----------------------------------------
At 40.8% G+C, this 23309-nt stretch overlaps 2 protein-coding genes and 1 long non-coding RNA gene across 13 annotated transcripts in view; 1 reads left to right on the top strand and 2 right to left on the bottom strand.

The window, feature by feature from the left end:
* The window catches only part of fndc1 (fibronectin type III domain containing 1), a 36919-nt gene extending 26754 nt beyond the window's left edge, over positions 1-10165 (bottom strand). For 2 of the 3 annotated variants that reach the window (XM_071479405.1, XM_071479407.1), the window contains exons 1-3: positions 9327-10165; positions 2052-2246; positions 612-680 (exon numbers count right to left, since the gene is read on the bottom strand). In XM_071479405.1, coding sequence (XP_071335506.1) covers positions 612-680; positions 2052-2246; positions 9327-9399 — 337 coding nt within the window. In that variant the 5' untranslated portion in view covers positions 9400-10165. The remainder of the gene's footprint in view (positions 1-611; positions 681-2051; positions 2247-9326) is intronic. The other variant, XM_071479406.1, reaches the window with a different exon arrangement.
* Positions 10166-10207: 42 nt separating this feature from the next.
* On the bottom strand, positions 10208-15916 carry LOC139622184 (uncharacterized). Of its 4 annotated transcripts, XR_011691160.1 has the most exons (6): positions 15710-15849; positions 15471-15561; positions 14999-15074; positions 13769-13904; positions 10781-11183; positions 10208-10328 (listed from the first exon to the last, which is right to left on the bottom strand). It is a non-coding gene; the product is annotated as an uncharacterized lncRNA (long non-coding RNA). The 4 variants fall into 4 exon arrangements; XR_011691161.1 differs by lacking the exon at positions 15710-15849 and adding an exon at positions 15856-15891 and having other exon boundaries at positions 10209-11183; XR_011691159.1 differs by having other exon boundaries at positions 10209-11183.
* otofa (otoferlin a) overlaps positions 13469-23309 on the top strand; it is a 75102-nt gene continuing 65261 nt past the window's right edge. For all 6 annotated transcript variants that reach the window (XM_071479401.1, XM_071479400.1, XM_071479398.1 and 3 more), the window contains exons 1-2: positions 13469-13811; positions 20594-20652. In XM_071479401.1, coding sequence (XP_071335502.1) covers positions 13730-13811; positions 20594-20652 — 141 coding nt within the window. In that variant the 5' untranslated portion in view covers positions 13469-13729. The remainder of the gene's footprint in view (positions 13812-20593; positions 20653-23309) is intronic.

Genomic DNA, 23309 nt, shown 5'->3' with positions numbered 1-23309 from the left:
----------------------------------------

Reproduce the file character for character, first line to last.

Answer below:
At 40.8% G+C, this 23309-nt stretch overlaps 2 protein-coding genes and 1 long non-coding RNA gene across 13 annotated transcripts in view; 1 reads left to right on the top strand and 2 right to left on the bottom strand.

The window, feature by feature from the left end:
* The window catches only part of fndc1 (fibronectin type III domain containing 1), a 36919-nt gene extending 26754 nt beyond the window's left edge, over positions 1-10165 (bottom strand). For 2 of the 3 annotated variants that reach the window (XM_071479405.1, XM_071479407.1), the window contains exons 1-3: positions 9327-10165; positions 2052-2246; positions 612-680 (exon numbers count right to left, since the gene is read on the bottom strand). In XM_071479405.1, coding sequence (XP_071335506.1) covers positions 612-680; positions 2052-2246; positions 9327-9399 — 337 coding nt within the window. In that variant the 5' untranslated portion in view covers positions 9400-10165. The remainder of the gene's footprint in view (positions 1-611; positions 681-2051; positions 2247-9326) is intronic. The other variant, XM_071479406.1, reaches the window with a different exon arrangement.
* Positions 10166-10207: 42 nt separating this feature from the next.
* On the bottom strand, positions 10208-15916 carry LOC139622184 (uncharacterized). Of its 4 annotated transcripts, XR_011691160.1 has the most exons (6): positions 15710-15849; positions 15471-15561; positions 14999-15074; positions 13769-13904; positions 10781-11183; positions 10208-10328 (listed from the first exon to the last, which is right to left on the bottom strand). It is a non-coding gene; the product is annotated as an uncharacterized lncRNA (long non-coding RNA). The 4 variants fall into 4 exon arrangements; XR_011691161.1 differs by lacking the exon at positions 15710-15849 and adding an exon at positions 15856-15891 and having other exon boundaries at positions 10209-11183; XR_011691159.1 differs by having other exon boundaries at positions 10209-11183.
* otofa (otoferlin a) overlaps positions 13469-23309 on the top strand; it is a 75102-nt gene continuing 65261 nt past the window's right edge. For all 6 annotated transcript variants that reach the window (XM_071479401.1, XM_071479400.1, XM_071479398.1 and 3 more), the window contains exons 1-2: positions 13469-13811; positions 20594-20652. In XM_071479401.1, coding sequence (XP_071335502.1) covers positions 13730-13811; positions 20594-20652 — 141 coding nt within the window. In that variant the 5' untranslated portion in view covers positions 13469-13729. The remainder of the gene's footprint in view (positions 13812-20593; positions 20653-23309) is intronic.

Genomic DNA, 23309 nt, shown 5'->3' with positions numbered 1-23309 from the left: